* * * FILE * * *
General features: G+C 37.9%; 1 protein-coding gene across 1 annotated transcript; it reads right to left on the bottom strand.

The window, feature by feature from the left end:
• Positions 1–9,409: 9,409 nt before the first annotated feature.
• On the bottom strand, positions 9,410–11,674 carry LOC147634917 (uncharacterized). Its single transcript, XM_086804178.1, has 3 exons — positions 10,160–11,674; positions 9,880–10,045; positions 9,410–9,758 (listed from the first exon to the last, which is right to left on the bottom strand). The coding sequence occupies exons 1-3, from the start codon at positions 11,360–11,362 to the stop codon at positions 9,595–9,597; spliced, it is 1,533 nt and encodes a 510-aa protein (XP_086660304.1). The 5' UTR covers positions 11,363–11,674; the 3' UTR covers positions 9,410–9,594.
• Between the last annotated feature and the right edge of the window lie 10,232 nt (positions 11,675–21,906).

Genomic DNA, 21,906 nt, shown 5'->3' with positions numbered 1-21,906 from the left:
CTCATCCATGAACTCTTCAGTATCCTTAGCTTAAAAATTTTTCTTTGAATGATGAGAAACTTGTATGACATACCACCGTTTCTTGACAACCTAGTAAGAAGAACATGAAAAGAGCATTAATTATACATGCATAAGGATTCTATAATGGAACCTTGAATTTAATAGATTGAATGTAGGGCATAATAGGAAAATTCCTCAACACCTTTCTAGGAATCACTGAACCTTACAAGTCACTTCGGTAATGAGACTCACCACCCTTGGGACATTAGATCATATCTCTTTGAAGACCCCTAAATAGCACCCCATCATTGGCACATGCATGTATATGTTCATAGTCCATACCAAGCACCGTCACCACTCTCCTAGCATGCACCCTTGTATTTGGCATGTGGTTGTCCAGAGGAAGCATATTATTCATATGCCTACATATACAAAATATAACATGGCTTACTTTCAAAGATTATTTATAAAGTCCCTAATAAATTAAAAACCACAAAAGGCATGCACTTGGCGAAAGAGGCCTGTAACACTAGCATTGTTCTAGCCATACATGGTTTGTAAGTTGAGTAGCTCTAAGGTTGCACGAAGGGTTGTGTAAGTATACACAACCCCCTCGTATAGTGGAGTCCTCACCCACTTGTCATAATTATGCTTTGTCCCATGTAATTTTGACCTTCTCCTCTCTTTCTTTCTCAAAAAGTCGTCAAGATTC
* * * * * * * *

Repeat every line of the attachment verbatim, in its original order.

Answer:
General features: G+C 37.9%; 1 protein-coding gene across 1 annotated transcript; it reads right to left on the bottom strand.

The window, feature by feature from the left end:
• Positions 1–9,409: 9,409 nt before the first annotated feature.
• On the bottom strand, positions 9,410–11,674 carry LOC147634917 (uncharacterized). Its single transcript, XM_086804178.1, has 3 exons — positions 10,160–11,674; positions 9,880–10,045; positions 9,410–9,758 (listed from the first exon to the last, which is right to left on the bottom strand). The coding sequence occupies exons 1-3, from the start codon at positions 11,360–11,362 to the stop codon at positions 9,595–9,597; spliced, it is 1,533 nt and encodes a 510-aa protein (XP_086660304.1). The 5' UTR covers positions 11,363–11,674; the 3' UTR covers positions 9,410–9,594.
• Between the last annotated feature and the right edge of the window lie 10,232 nt (positions 11,675–21,906).

Genomic DNA, 21,906 nt, shown 5'->3' with positions numbered 1-21,906 from the left:
CTCATCCATGAACTCTTCAGTATCCTTAGCTTAAAAATTTTTCTTTGAATGATGAGAAACTTGTATGACATACCACCGTTTCTTGACAACCTAGTAAGAAGAACATGAAAAGAGCATTAATTATACATGCATAAGGATTCTATAATGGAACCTTGAATTTAATAGATTGAATGTAGGGCATAATAGGAAAATTCCTCAACACCTTTCTAGGAATCACTGAACCTTACAAGTCACTTCGGTAATGAGACTCACCACCCTTGGGACATTAGATCATATCTCTTTGAAGACCCCTAAATAGCACCCCATCATTGGCACATGCATGTATATGTTCATAGTCCATACCAAGCACCGTCACCACTCTCCTAGCATGCACCCTTGTATTTGGCATGTGGTTGTCCAGAGGAAGCATATTATTCATATGCCTACATATACAAAATATAACATGGCTTACTTTCAAAGATTATTTATAAAGTCCCTAATAAATTAAAAACCACAAAAGGCATGCACTTGGCGAAAGAGGCCTGTAACACTAGCATTGTTCTAGCCATACATGGTTTGTAAGTTGAGTAGCTCTAAGGTTGCACGAAGGGTTGTGTAAGTATACACAACCCCCTCGTATAGTGGAGTCCTCACCCACTTGTCATAATTATGCTTTGTCCCATGTAATTTTGACCTTCTCCTCTCTTTCTTTCTCAAAAAGTCGTCAAGATTC